According to Ahmed Yousef, a political adviser to the Hamas-led PA foreign ministry in Gaza, and Ismail Haniyeh, the PLC-selected Hamas prime minister, all Palestinian factions have agreed to the ceasefire. In an article published on the Palestine Chronicle website, Yousef said the ceasefire has “national consensus”. On June 19, both the Izza Din al-Qassam Brigades (Hamas’ armed wing) and Islamic Jihad confirmed their support for the ceasefire. Even as it took effect, however, Israeli politicians, including Prime Minister Ehud Olmert, continued to threaten a full-scale invasion of the Gaza Strip. On June 18, Olmert told Telev Aviv’s Haaretz newspaper that the ceasefire may be short lived and that Israel was ready to carry out military attacks if it collapsed.
Despite the agreement in Gaza, Israel has refused to put any limits on its military attacks in the occupied West Bank. According to the June 19 Haaretz, Israel Defense Forces chief of general staff General Gabi Ashkenazi told the Israeli Knesset (parliament) that the IDF would continue its military operations in the West Bank. Haaretz also reported that deputy Israeli PM Haim Ramon had said he opposed the ceasefire as it amounted to “recognition of Hamas and a very serious blow to the Palestinian Authority and its leaders, who will negotiate to establish a joint government with Hamas”.
Israel’s agreement to a ceasefire that has long been offered to it by Hamas comes at a time when public opinion polls reveal that a majority of Jewish Israeli citizens believe that Israel’s policy in the Gaza Strip is not achieving its goals. According to a poll commissioned by two Israeli human rights groups, Gisha-Legal Centre for Freedom of Movement and Physicians for Human Rights-Israel, 83% of Israelis surveyed believed that the siege of Gaza has strengthened Hamas, while 68% believed that the siege had resulted in a worsening of Israel’s security situation.
According to the survey, 53% believed that Israel’s objectives in carrying out the siege were not security related but political — either to force Gazan residents to change the Hamas regime (26%) or to influence Hamas directly and cause it to change its policies (27%). The survey also found that 78% of Israelis believed that the siege will not end Palestinian support for Hamas, while 60% believed that the worsening of conditions in Gaza is more likely to cause more support for Islamic extremism. In addition, 67% of those surveyed believed that the siege of Gaza was diminishing Israel’s standing internationally, while 24% thought the siege policy was making Israel look “much worse”. According to Gisha, 44% of the survey respondents identified themselves as right wing, 20% as centrist and 21% as left or moderate left.
‘Campaign has backfired’
Dahlia Scheindlin, the independent pollster who conducted the survey, noted that it revealed “a striking agreement across political and ideological lines that the closure is likely to drive people towards extremism, and there is a strong consensus that the closure primarily affects civilians but is completely ineffective at causing them to change the Hamas regime”. Similarly, in the lead-up to the ceasefire, the June 15 Jerusalem Post noted that the “US-led campaign over the past 12 months to undermine the Hamas government has clearly backfired, earning the Islamist movement additional sympathy among the Palestinians”.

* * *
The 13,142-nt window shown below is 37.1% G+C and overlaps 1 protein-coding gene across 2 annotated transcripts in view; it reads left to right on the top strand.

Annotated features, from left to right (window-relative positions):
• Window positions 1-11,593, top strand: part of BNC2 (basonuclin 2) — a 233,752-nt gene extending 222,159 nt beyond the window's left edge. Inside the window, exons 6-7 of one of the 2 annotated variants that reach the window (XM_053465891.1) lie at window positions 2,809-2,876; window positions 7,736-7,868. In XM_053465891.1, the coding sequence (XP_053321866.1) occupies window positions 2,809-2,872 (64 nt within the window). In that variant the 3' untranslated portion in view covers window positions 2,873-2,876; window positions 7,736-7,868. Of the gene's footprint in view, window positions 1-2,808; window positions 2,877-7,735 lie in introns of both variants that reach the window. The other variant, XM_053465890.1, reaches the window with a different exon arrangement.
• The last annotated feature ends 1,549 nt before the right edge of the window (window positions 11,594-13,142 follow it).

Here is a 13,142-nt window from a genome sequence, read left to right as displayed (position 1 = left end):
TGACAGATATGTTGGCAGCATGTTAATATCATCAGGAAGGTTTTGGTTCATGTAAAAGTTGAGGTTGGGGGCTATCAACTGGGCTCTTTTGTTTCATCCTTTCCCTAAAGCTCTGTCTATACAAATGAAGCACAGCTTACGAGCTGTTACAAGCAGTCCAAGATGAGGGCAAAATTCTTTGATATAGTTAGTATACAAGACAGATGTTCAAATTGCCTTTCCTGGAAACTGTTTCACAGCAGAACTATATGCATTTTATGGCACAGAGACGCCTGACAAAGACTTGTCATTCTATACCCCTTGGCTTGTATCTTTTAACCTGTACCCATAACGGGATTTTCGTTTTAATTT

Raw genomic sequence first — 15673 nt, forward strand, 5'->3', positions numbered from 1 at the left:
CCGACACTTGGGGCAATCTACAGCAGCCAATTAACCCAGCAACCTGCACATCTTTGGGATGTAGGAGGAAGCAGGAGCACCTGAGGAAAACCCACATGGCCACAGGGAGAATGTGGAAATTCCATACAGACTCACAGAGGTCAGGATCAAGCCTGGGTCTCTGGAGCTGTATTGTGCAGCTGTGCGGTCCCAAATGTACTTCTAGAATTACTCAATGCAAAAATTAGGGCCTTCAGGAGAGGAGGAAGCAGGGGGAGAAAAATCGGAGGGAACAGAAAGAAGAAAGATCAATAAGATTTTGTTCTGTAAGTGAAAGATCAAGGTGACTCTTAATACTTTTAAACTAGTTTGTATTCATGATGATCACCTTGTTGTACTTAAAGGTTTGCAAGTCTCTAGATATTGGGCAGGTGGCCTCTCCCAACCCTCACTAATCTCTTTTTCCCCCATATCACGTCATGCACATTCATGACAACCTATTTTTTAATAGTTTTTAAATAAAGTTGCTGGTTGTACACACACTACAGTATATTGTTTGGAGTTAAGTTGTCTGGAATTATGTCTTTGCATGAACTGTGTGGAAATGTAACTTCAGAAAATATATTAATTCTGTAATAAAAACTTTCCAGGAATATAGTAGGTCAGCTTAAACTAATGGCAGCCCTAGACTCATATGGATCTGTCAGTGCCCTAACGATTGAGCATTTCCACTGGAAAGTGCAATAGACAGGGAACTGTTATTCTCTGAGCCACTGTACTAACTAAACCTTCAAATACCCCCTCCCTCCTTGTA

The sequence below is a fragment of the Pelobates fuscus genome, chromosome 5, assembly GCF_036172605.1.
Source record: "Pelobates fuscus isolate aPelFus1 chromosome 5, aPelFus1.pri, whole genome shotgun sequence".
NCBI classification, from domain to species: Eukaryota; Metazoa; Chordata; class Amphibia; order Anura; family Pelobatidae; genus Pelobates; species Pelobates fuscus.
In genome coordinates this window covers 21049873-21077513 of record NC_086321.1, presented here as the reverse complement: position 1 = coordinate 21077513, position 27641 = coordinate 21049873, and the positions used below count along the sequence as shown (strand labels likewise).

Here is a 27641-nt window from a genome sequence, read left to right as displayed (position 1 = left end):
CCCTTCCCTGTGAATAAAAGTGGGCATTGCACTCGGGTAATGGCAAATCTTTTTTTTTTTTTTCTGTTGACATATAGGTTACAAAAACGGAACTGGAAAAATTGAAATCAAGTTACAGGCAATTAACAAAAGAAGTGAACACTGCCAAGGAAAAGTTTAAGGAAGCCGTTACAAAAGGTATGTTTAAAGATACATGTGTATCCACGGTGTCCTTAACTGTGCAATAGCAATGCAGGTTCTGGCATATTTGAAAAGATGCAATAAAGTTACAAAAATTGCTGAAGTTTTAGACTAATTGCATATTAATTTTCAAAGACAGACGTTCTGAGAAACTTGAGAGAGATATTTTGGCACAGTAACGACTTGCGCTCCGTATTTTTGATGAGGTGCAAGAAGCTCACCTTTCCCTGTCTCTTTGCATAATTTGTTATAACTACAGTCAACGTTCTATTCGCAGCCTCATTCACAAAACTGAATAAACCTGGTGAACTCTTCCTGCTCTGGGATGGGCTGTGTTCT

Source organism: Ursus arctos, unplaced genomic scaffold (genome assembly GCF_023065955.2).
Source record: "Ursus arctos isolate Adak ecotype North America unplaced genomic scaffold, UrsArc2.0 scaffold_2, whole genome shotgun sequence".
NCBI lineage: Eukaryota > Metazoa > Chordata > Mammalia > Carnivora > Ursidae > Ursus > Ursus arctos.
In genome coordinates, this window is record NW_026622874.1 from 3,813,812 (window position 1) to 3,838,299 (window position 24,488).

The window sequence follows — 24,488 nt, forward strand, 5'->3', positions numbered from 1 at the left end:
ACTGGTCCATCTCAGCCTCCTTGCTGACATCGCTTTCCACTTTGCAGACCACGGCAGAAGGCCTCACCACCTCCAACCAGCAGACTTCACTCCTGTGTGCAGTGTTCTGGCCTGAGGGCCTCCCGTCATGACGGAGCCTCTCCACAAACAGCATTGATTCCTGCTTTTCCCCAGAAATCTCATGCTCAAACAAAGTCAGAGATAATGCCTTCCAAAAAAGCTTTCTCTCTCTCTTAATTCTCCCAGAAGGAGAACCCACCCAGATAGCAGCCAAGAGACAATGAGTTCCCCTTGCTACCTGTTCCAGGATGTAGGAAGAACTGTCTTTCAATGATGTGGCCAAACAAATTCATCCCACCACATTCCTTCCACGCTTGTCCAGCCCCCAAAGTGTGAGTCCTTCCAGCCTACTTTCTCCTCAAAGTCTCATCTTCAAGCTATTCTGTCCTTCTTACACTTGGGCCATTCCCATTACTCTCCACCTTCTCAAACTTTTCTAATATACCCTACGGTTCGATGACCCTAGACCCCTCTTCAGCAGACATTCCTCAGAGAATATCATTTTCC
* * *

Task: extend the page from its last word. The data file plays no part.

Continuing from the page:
According to the Post, since Hamas took control of the Gaza Strip it has been able to enforce a much tighter public security regime then had previously existed under the Fatah-controlled PA Preventive Security Force, and there has been a 95% drop in the crime rate. Hamas has also brought an end to the kidnapping of foreign nationals working in Gaza (between 2003 and 2007, up to 25 foreign nationals had been abducted, the majority later released).
Olmert has continued to maintain the fiction that his government has not recognised Hamas as a significant political player, claiming that the ceasefire was negotiated with Egypt, not Hamas. But Ramon is right: the ceasefire does amount to a recognition of Hamas. Previously the US and Israeli governments had said they would not deal with Hamas unless it recognised the right of the Zionist state to exist. In negotiating the ceasefire, even with Cairo as an intermediary, Israel has undermined its own demands, putting Hamas in a much stronger position than it was previously, justifying its strategy in relation to the Palestinian liberation struggle.
Hamas’ recognition by Israel, albeit de facto, is also a serious blow to Abbas and Fatah. Not only does the ceasefire give Hamas, rather than Abbas, control, at least for the moment, of the Rafah border crossings, but it also puts Hamas in a much stronger position in entering talks for a possible new unity government announced by Abbas in early June, on the anniversary of the 1967 Israeli occupation of the West Bank and Gaza.
For the past 12 months, Abbas had refused to conduct talks or negotiations with Hamas, despite calls from across Palestinian society for national unity. This refusal was in part a result of intensive pressure from the US and Israeli rulers, who threatened to withdraw support from him if he reconciled with Hamas. Abbas’s change of tack follows his failure to gain much from Israel in the past year in their talks, in which he sought an end to the expansion of Israel’s illegal settlements, the building of the apartheid wall and military attacks and arrests in the West Bank.
Hamas will now be in a much stronger position, not only among the Palestinian “street” but also in relation to any negotiations with Fatah, as well as any possible new presidential or parliamentary elections that may be scheduled.